“I can comfortably say that the Ponto has made coping and living with SSD much easier and I enjoy a higher quality of life when using it,” Jay said.

Jay found he got the best results at home watching TV with background noise elsewhere in the house, and at work where he practices dentistry in noisy operatories with music playing in the background. He found he was better able to engage with patients and staff and didn’t have to work as hard to hear. He also became more aware of what was going on around him. Here’s what Jay wants you to know about the ease of holding conversations with a Ponto bone anchored hearing system.

Jay also played the drums for the first time since losing his hearing because he’d wanted to wait until he had the Ponto processor to see if it would sound the same as it has since he started playing a little over 30 years ago. The result? “It sounded perfect! I actually thought I might have to stop playing altogether when I lost my hearing, so of course I was filled with emotion over how great things sounded and I can continue playing,” said Jay.

Jay was excited to have the opportunity to try out Ponto 4 when he attended Oticon Medical’s annual New Advocates Meeting earlier this year. He was impressed by the smaller size and all its features.

Overall, Jay feels that wearing a Ponto increased the quality of his life and helped him move beyond the tragedy of losing half of his hearing. “There have actually been times when I feel as normal as I did before I lost my hearing,” he said.

Ready to try something new? Learn how to upgrade to a Ponto processor today!

Transitioning from softband to abutment: A video diary of Calvin Underwood’s journey

When a child and parent feel ready to make the switch from wearing a Ponto on a softband to an abutment, there are a number of steps that can help prepare a family. To better illustrate the journey, Brittney Underwood is sharing her son Calvin’s story of preparing for his bilateral abutment surgery in June, where he will be receiving two Ponto 3 SuperPowers.

Video one: Why Calvin is transitioning to Ponto 3 SuperPowers on abutments

“Because he’s wearing his Pontos on a softband he’s not getting the access that he would have if it was direct bone contact” – Brittney

 

Video two: How Brittney is helping her son Calvin prepare for abutment surgery

“We’ve been explaining it to Calvin and showing him pictures of abutments.” – Brittney

 

Video three: Calvin’s recovery from his abutment surgery

“It went really well. He’s not having any pain, he’s just really tired.” – Brittney

 

Video four: Calvin’s recovery from his abutment surgery

“His abutments are healing amazingly.” – Brittney

 

Video five: Calvin receives his Ponto 3 SuperPowers on his abutments!

“He’s snapped on!” – Brittney

 

Video six: Improvements after Calvin’s abutment surgery

“Calvin has exploded in speech. We are loving this new processor and the abutment!” – Brittney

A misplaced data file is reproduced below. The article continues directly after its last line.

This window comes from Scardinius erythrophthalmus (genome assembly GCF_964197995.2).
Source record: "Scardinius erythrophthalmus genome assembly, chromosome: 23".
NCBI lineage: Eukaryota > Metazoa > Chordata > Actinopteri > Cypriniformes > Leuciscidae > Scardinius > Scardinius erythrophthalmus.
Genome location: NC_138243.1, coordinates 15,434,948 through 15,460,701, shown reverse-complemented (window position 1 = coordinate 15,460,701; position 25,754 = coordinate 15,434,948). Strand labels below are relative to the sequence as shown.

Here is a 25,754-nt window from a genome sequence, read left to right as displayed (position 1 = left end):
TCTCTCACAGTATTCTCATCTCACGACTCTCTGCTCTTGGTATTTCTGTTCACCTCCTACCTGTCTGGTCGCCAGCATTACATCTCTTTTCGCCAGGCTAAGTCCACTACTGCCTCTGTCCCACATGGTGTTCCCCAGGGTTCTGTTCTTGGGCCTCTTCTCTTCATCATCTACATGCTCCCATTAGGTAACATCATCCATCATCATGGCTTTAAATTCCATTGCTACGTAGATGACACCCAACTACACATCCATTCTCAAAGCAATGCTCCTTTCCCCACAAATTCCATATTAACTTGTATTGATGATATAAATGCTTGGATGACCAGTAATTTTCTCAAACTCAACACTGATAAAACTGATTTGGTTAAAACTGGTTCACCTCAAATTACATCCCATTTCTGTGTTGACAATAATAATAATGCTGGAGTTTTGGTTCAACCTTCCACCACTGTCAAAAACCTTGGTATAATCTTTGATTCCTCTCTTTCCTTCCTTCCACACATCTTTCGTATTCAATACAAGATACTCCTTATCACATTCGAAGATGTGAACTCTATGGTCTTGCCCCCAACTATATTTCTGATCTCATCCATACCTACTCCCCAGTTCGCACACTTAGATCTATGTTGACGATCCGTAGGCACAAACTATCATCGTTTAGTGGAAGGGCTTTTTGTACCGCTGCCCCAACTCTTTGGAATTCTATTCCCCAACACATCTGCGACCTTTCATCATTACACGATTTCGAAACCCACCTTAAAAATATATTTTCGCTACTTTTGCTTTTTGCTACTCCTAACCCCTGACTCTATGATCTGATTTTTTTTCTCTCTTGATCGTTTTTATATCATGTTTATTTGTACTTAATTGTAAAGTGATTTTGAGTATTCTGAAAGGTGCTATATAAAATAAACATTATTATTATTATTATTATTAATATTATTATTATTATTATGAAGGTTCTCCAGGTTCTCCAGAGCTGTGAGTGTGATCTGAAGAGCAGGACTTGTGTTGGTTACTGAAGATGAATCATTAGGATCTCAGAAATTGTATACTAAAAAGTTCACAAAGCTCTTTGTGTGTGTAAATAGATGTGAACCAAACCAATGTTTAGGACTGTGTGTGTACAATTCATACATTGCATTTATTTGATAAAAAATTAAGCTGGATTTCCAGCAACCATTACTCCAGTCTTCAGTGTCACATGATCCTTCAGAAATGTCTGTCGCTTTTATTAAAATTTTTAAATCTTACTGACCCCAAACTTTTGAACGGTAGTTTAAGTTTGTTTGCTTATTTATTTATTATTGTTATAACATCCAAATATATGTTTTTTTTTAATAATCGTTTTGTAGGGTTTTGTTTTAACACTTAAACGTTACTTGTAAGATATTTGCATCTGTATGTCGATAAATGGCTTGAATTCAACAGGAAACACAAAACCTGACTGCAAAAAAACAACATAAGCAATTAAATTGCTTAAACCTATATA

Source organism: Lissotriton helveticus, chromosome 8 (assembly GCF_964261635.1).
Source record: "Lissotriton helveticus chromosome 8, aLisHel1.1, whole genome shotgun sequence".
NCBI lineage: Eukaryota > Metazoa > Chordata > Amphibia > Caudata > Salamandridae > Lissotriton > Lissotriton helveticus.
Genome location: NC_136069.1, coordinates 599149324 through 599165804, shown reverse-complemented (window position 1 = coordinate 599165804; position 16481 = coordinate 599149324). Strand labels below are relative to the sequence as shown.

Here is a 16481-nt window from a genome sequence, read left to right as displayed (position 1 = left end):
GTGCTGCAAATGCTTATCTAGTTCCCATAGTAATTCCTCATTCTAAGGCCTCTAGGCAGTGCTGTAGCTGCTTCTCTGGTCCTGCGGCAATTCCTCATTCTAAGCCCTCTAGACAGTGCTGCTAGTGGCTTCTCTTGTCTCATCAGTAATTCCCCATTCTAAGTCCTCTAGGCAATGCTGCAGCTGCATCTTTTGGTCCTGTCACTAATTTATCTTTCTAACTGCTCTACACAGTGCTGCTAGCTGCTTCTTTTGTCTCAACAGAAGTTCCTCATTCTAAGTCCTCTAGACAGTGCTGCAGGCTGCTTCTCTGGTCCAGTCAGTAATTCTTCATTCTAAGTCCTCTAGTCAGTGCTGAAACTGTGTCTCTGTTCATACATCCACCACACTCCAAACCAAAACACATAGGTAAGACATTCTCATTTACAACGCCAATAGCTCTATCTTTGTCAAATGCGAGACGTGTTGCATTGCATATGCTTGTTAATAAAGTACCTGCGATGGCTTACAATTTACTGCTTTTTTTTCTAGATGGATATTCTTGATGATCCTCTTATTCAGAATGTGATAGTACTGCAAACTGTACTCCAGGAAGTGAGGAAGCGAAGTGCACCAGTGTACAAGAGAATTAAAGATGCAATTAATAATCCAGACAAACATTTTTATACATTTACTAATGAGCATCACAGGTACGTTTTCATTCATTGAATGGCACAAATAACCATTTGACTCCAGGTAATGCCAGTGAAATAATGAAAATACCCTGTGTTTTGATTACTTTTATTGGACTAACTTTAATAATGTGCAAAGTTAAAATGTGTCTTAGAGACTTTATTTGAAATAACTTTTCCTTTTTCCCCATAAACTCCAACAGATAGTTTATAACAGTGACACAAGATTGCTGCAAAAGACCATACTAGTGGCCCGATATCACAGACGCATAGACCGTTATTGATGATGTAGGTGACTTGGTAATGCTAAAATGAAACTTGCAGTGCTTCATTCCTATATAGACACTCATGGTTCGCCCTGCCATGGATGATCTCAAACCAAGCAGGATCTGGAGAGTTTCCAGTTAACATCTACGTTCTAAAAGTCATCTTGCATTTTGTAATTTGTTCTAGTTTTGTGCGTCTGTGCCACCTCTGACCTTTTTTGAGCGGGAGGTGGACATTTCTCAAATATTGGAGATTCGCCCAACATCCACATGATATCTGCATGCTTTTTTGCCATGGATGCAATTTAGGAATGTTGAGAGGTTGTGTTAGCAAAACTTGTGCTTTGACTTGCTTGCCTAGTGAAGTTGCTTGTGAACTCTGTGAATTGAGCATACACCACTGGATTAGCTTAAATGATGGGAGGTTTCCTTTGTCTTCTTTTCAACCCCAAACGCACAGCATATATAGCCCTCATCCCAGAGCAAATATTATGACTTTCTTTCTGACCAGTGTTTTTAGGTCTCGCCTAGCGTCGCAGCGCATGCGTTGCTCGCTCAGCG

Video seven: Improvements after Calvin’s abutment surgery

“We are seeing so many big things since he was snapped on! Here he is saying the alphabet with Alpha pig!” – Brittney

 

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Click the button if you want to learn more about our Ponto bone anchored hearing systems or arrange a trial.

The Ponto 3 SuperPower is a hopeful solution to hearing loss for James Wolff

James Wolff is 71-years-old and has experienced hearing loss for years. In the past, he wore bilateral hearing aids, however, because of drainage in his left ear, he often had to remove the hearing aid which left him with poor hearing on his left side. His daughter, Kimberlee Griffey who has worked at Oticon Medical for 7 years, recounts bringing her bone anchored hearing equipment to Christmas every year for her father to try.

“I’d bring a demo, a softband, and a Streamer to Christmas,  just wanting to test him, but he would say he didn’t need it. Then last Christmas he finally said ‘I think I’m ready for the procedure’.” – Kimberlee Griffey

James had surgery to get his abutment placed in June 2017 with Dr. James Benecke at Missouri Baptist Hospital in St. Louis, Missouri. Dr. Benecke has been working with bone anchored hearing systems (BAHS) for 14 years. He says that for many patients with conductive or mixed hearing loss who cannot have their hearing corrected surgically and cannot use hearing aids because of ear canal and drainage issues, a BAHS is a great option.

When considering a BAHS for his patients, Dr. Benecke investigates and explains all available options. He recommends that his patients talk with other patients who wear different devices, checks insurance options and has patients trial the BAHS on a softband. If an audiometric evaluation is unclear as to whether a person might be a good candidate for the Ponto, he works with Oticon Medical representatives to help with identifying potential candidates when an evaluation might be unclear.

“I always give patients their options and have them chat with people who have tried different systems. Overall, my patient population does better with bone anchored hearing systems as opposed to a CROS hearing aid.” – Dr. Benecke

For James’s procedure, Dr. Benecke performed the Minimally Invasive Ponto Surgery (MIPS). MIPS is a procedure that takes 10-15 minutes and is normally carried out under local anesthetic. He mentions that when someone says the word surgery, most patients have pre-conceived thoughts about what is involved.

“No one wants to have surgery, but if there is an opportunity to improve an aspect of someone’s health by doing a procedure that someone is well informed about and has good outcomes, then people need to know about it so they can make the best-informed decision.” – Dr. Benecke

“When people first think of surgery they think long recovery time—a long time in the operating room. I tell people that with the MIPS procedure it’s less than an hour, outpatient procedure. My dad had no pain whatsoever. It was life-changing for him. My advice is not to wait because you don’t know what you’re missing.” – Kimberlee Griffey

This past September, James was activated with his Ponto 3 SuperPower and the results have been life-changing.

“Before he described sounds as muffled.  Now it is loud and clear.  His volume of speech has significantly decreased because now he can monitor his own speech, where he was not able to do this before. He drives a lot and he’s able to put the microphone on his grandkids and he can hear them in the back seat. He also loves using his Streamer to connect to his phone, TV, and laptop. It has opened a whole new world and I am so very grateful that he is able to get the best of life in his golden years.” – Kimberlee Griffey